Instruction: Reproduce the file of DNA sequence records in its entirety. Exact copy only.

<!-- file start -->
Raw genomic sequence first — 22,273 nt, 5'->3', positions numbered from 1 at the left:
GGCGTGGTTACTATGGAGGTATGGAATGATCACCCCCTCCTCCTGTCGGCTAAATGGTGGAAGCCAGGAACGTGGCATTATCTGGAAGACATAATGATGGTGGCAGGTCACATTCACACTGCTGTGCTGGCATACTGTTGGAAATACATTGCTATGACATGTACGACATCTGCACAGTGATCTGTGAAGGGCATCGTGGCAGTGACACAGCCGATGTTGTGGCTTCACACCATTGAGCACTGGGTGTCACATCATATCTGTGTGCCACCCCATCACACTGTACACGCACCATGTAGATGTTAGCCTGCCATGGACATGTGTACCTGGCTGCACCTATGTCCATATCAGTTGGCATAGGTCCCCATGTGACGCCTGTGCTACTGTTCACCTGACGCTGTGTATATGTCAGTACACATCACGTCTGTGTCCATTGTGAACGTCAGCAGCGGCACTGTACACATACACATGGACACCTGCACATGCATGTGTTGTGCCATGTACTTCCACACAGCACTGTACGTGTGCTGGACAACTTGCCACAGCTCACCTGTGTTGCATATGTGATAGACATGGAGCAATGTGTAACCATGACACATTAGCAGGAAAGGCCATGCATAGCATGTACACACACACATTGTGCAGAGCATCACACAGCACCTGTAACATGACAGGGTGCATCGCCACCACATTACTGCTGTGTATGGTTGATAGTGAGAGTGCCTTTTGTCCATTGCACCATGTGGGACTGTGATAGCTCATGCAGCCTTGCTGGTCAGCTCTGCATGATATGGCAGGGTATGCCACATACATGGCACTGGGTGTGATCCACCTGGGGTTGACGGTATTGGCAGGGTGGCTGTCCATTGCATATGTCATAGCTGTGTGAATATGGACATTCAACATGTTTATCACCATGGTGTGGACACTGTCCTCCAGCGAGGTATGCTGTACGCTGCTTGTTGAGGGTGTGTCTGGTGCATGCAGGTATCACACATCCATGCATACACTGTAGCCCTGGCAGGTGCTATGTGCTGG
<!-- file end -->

Raw genomic sequence first — 22,273 nt, 5'->3', positions numbered from 1 at the left:
GGCGTGGTTACTATGGAGGTATGGAATGATCACCCCCTCCTCCTGTCGGCTAAATGGTGGAAGCCAGGAACGTGGCATTATCTGGAAGACATAATGATGGTGGCAGGTCACATTCACACTGCTGTGCTGGCATACTGTTGGAAATACATTGCTATGACATGTACGACATCTGCACAGTGATCTGTGAAGGGCATCGTGGCAGTGACACAGCCGATGTTGTGGCTTCACACCATTGAGCACTGGGTGTCACATCATATCTGTGTGCCACCCCATCACACTGTACACGCACCATGTAGATGTTAGCCTGCCATGGACATGTGTACCTGGCTGCACCTATGTCCATATCAGTTGGCATAGGTCCCCATGTGACGCCTGTGCTACTGTTCACCTGACGCTGTGTATATGTCAGTACACATCACGTCTGTGTCCATTGTGAACGTCAGCAGCGGCACTGTACACATACACATGGACACCTGCACATGCATGTGTTGTGCCATGTACTTCCACACAGCACTGTACGTGTGCTGGACAACTTGCCACAGCTCACCTGTGTTGCATATGTGATAGACATGGAGCAATGTGTAACCATGACACATTAGCAGGAAAGGCCATGCATAGCATGTACACACACACATTGTGCAGAGCATCACACAGCACCTGTAACATGACAGGGTGCATCGCCACCACATTACTGCTGTGTATGGTTGATAGTGAGAGTGCCTTTTGTCCATTGCACCATGTGGGACTGTGATAGCTCATGCAGCCTTGCTGGTCAGCTCTGCATGATATGGCAGGGTATGCCACATACATGGCACTGGGTGTGATCCACCTGGGGTTGACGGTATTGGCAGGGTGGCTGTCCATTGCATATGTCATAGCTGTGTGAATATGGACATTCAACATGTTTATCACCATGGTGTGGACACTGTCCTCCAGCGAGGTATGCTGTACGCTGCTTGTTGAGGGTGTGTCTGGTGCATGCAGGTATCACACATCCATGCATACACTGTAGCCCTGGCAGGTGCTATGTGCTGG